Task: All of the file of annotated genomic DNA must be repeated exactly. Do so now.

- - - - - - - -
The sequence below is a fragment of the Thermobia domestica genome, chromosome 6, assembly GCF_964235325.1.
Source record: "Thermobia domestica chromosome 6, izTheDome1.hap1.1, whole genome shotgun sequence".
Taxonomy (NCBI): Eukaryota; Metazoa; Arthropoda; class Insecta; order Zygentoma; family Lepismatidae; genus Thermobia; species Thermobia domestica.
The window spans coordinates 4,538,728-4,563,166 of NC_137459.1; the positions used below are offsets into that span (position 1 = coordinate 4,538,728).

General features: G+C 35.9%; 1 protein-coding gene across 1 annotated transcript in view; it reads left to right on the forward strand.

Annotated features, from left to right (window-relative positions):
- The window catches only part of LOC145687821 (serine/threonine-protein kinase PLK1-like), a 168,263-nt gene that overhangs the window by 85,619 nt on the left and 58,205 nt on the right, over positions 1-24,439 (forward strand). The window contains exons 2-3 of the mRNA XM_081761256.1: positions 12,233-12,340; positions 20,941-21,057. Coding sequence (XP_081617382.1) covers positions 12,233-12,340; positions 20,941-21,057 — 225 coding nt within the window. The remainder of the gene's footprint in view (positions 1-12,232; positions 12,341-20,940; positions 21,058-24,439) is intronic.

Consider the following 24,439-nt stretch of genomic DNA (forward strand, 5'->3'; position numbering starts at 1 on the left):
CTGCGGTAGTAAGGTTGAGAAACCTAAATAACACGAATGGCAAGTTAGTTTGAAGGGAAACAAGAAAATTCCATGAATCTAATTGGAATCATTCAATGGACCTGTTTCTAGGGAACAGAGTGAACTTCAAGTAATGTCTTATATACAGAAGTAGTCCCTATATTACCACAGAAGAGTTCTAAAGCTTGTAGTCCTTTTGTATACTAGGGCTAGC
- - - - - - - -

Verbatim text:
The sequence below is a fragment of the Thermobia domestica genome, chromosome 6, assembly GCF_964235325.1.
Source record: "Thermobia domestica chromosome 6, izTheDome1.hap1.1, whole genome shotgun sequence".
Taxonomy (NCBI): Eukaryota; Metazoa; Arthropoda; class Insecta; order Zygentoma; family Lepismatidae; genus Thermobia; species Thermobia domestica.
The window spans coordinates 4,538,728-4,563,166 of NC_137459.1; the positions used below are offsets into that span (position 1 = coordinate 4,538,728).

General features: G+C 35.9%; 1 protein-coding gene across 1 annotated transcript in view; it reads left to right on the forward strand.

Annotated features, from left to right (window-relative positions):
- The window catches only part of LOC145687821 (serine/threonine-protein kinase PLK1-like), a 168,263-nt gene that overhangs the window by 85,619 nt on the left and 58,205 nt on the right, over positions 1-24,439 (forward strand). The window contains exons 2-3 of the mRNA XM_081761256.1: positions 12,233-12,340; positions 20,941-21,057. Coding sequence (XP_081617382.1) covers positions 12,233-12,340; positions 20,941-21,057 — 225 coding nt within the window. The remainder of the gene's footprint in view (positions 1-12,232; positions 12,341-20,940; positions 21,058-24,439) is intronic.

Consider the following 24,439-nt stretch of genomic DNA (forward strand, 5'->3'; position numbering starts at 1 on the left):
CTGCGGTAGTAAGGTTGAGAAACCTAAATAACACGAATGGCAAGTTAGTTTGAAGGGAAACAAGAAAATTCCATGAATCTAATTGGAATCATTCAATGGACCTGTTTCTAGGGAACAGAGTGAACTTCAAGTAATGTCTTATATACAGAAGTAGTCCCTATATTACCACAGAAGAGTTCTAAAGCTTGTAGTCCTTTTGTATACTAGGGCTAGC